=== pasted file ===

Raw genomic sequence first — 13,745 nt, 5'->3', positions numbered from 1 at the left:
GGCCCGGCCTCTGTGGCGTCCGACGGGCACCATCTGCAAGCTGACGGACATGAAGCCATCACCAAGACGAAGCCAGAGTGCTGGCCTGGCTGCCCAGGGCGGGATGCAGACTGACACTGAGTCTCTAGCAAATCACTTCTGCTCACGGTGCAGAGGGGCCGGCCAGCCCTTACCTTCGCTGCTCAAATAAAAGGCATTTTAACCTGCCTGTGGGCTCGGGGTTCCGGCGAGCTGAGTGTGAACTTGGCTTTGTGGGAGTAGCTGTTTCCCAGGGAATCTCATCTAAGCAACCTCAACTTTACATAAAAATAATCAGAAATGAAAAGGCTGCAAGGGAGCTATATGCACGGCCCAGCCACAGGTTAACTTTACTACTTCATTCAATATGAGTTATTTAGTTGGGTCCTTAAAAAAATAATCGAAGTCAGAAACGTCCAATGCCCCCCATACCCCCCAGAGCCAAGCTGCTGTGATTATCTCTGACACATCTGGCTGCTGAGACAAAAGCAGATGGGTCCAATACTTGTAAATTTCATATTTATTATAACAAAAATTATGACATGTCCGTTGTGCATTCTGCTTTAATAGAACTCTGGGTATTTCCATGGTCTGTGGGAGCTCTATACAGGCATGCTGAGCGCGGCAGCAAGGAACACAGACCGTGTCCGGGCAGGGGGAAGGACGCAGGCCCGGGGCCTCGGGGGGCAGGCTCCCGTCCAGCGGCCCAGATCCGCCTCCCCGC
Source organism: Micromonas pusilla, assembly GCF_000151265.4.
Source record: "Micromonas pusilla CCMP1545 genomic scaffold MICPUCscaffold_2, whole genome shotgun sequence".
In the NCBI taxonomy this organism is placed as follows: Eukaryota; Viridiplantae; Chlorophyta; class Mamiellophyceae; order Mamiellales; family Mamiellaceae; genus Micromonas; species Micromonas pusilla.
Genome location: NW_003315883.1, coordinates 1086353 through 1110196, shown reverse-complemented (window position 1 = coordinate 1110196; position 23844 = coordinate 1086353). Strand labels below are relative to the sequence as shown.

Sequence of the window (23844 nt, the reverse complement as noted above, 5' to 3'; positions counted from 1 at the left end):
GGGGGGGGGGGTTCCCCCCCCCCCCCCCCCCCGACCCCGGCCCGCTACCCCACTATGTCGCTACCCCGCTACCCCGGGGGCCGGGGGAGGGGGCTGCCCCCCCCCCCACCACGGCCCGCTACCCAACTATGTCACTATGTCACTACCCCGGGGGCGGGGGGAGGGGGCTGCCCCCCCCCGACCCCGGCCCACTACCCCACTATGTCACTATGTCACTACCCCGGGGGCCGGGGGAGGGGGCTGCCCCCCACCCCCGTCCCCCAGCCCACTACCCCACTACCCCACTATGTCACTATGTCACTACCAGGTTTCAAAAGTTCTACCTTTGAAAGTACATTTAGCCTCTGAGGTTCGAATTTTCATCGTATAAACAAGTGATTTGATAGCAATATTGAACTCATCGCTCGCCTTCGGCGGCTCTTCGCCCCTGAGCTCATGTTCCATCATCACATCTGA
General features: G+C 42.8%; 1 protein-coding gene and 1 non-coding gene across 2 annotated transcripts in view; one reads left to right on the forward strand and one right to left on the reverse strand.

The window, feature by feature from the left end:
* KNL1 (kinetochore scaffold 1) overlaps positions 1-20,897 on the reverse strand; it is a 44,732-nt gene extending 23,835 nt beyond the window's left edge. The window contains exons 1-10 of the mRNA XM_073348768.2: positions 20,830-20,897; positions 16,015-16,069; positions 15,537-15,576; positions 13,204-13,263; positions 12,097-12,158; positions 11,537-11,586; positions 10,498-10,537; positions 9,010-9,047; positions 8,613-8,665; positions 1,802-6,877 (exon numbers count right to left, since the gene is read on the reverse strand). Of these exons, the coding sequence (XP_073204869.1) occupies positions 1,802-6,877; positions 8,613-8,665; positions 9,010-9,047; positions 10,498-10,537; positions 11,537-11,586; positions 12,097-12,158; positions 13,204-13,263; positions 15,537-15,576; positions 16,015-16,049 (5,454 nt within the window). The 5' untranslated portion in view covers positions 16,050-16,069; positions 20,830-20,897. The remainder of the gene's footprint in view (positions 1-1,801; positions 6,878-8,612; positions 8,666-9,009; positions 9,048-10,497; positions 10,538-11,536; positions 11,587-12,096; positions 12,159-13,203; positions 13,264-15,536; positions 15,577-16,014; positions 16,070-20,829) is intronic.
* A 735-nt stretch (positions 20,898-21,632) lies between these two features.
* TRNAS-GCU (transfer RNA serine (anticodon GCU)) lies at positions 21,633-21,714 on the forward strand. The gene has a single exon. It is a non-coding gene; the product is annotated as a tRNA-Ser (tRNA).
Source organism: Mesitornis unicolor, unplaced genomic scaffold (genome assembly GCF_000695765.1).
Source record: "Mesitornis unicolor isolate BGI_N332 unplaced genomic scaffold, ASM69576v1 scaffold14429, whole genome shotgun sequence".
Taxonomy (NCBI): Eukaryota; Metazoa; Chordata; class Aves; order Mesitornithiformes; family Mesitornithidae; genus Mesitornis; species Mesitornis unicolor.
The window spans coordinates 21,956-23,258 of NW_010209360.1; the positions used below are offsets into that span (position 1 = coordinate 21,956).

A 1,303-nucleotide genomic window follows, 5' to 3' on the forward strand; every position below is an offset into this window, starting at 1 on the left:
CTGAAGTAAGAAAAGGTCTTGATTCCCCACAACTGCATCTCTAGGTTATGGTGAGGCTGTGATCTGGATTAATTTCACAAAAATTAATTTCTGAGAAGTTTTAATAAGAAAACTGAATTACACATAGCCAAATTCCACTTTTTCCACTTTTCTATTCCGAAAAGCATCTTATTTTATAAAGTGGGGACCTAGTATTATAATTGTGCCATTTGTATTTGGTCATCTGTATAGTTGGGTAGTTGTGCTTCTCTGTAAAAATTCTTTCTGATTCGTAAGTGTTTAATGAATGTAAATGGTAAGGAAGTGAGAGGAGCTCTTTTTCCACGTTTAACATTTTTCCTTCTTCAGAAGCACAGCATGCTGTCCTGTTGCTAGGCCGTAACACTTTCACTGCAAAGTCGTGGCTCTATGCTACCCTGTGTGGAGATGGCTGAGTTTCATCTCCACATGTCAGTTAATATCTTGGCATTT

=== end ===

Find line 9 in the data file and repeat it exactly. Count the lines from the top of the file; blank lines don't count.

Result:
General features: G+C 42.8%; 1 protein-coding gene and 1 non-coding gene across 2 annotated transcripts in view; one reads left to right on the forward strand and one right to left on the reverse strand.